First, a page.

[0104] In certain situations, when testing DUTs operating in the Radio Frequency (RF) domain, designers can resort to an archaic and tedious process of tabulating readings in a spreadsheet. This typically includes logging physical location information in a meaningful way, such as by component number, net reference, etc. As such, the designer may constantly be switching between taking a reading and recording the reading in the spreadsheet. To remedy this, the AR environment can be configured to enable RF data collection tests to be tracked, correlated with a physical location on the DUT, and plotted in real time for immediate viewing or for future reference offline.

[0105] As a designer or tester commences a test and guides an RF probe across the DUT, the AR environment can be configured to track positional information of the RF probe (e.g., via physical indicia, or other suitable positional tracking information) in reference to the DUT and to record a 3D plot of the RF spectrum readings. The AR environment can then be configured to plot the RF spectrum readings as an overlay on the DUT (see FIGURE 20). By overlaying the RF spectrum readings on the DUT, the spectrum readings are presented in a context that isn't possible in a conventional test and measurement environment.

[0106] Compared to tedious manual spreadsheet logging, this highly- automated application fills a technological gap, allowing users to see what previously they could not— a true-to- physical-location plot of the RF readings emitted near the DUT. Furthermore, this data can be collected for offline analysis which can then be used to provide a baseline for future testing. This enables regression testing of DUTs as design changes and other modifications are made. Other information could be virtually overlaid as well to assist the user. This technique could also be used in environmental chambers and a wide variety of other test locations.

[0107] One aspect of an AR environment is the ability to manipulate the display of the 2D or 3D virtual content. As such, the AR environment can be configured to enable virtual

manipulation of waveform data using either a human machine interface (HMI, such as a remote, or other controller input), or directly with the hands based on heuristics or gestures. This includes, but is not limited to, actions such as scaling, rotating, roll, yaw, pitch, and virtual movement/placement of the overlay in the virtual environment (see FIGURES 21A-D). As such, the display capabilities of the AR environment can far exceed what can be observed from the waveform data when limited to a fixed 2D display of a conventional test and measurement instrument (see FIGURES 21E-F). Graphical elements such as the graticule and other readouts could be optional in the AR environment and user- selectable via menus of the AR environment.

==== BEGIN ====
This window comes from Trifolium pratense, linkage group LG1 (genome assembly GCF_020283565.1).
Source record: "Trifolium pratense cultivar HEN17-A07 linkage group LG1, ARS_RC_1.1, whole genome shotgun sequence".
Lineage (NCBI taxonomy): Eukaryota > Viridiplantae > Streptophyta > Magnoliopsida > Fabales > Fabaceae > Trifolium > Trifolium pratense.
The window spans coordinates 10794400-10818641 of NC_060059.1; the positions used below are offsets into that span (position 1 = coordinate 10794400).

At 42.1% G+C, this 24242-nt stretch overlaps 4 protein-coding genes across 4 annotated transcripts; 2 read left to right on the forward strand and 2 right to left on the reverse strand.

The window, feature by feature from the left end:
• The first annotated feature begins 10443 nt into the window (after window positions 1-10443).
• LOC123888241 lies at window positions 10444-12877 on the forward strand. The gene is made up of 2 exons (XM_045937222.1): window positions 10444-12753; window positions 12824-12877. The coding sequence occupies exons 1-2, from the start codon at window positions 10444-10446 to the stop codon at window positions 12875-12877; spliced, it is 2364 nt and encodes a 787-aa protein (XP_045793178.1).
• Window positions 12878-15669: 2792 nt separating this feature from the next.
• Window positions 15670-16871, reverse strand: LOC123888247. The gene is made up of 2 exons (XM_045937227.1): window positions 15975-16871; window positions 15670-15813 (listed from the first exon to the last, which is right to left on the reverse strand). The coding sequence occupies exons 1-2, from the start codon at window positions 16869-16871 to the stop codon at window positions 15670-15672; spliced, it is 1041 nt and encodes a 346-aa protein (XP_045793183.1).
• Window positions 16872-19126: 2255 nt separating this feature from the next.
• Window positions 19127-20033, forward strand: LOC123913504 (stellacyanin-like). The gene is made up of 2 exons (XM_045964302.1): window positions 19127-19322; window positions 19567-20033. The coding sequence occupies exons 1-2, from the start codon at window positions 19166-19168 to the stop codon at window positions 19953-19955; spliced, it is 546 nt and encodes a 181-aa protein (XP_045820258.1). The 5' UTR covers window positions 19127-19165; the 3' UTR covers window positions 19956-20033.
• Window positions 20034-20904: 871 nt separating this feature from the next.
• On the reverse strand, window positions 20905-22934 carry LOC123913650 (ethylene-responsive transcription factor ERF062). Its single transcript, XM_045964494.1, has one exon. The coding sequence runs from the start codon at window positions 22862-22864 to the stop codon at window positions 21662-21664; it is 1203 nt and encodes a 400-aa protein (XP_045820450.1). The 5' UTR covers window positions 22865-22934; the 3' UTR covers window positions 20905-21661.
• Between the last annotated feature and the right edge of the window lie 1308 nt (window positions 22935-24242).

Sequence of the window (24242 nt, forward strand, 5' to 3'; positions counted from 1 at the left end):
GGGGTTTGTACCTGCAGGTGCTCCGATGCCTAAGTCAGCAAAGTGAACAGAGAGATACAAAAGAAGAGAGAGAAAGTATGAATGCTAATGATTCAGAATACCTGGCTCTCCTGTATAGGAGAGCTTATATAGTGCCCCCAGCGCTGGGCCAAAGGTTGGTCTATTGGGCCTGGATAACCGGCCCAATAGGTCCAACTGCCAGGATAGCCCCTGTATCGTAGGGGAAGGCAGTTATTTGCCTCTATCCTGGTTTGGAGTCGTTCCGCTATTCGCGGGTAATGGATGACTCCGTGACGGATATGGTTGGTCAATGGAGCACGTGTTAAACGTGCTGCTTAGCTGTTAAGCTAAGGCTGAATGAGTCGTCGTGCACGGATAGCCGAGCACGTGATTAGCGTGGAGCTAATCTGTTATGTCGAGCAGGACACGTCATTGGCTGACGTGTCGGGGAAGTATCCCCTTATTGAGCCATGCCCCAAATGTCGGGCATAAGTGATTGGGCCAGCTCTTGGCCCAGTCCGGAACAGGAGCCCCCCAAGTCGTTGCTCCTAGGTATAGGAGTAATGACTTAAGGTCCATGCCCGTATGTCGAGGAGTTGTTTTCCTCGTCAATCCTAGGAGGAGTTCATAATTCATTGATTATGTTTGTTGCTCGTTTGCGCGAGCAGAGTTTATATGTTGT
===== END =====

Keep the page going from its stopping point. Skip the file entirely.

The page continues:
[0108] By displaying (referring to static display in this instance) or streaming (referring to dynamic/live display) waveform data using an AR, a User can utilize a head mounted display to view the waveform data in true 3D, as though it were a real three-dimensional physical object in front of them. This represents an unprecedented level of freedom in exploration of waveform Data, allowing a User, or Multiple Users simultaneously, to see a virtual representation of waveform data in physical space from underneath, behind, on top of or even from within the waveform itself.

[0109] Oscilloscopes, limited by fixed 2D displays, have in the past attempted to convey extra dimensions of data. For example RF Spectrum Analyzers and Mixed-Domain (RF-capable) Oscilloscopes may include a view (e.g., Spectrum View from Tektronix®), where RF traces can be stacked over time— however, even in Spectrum View the display and therefore the data is still limited to two dimensions. Bringing analog, digital, and RF signals into the 3D space opens up new opportunities for added test and measurement insights.

[0110] An AR environment can be configured to stack time-varying information of waveforms into a third dimension (see FIGURE 22), which can be viewed for an enhanced view of the signal data. This may include qualities such as phase, jitter, real points versus imaginary points, and constellation data. Furthermore, the AR environment can be configured to generate 3D histograms or 3D X-Y graphs that can be mined for extra insights via interaction (e.g., via gestures) with these 3D histograms or 3D X-Y graphs in the 3D physical space. Additionally, the AR environment can be configured to generate topographical maps of signals and enable exploration of 3D persistence of waveforms.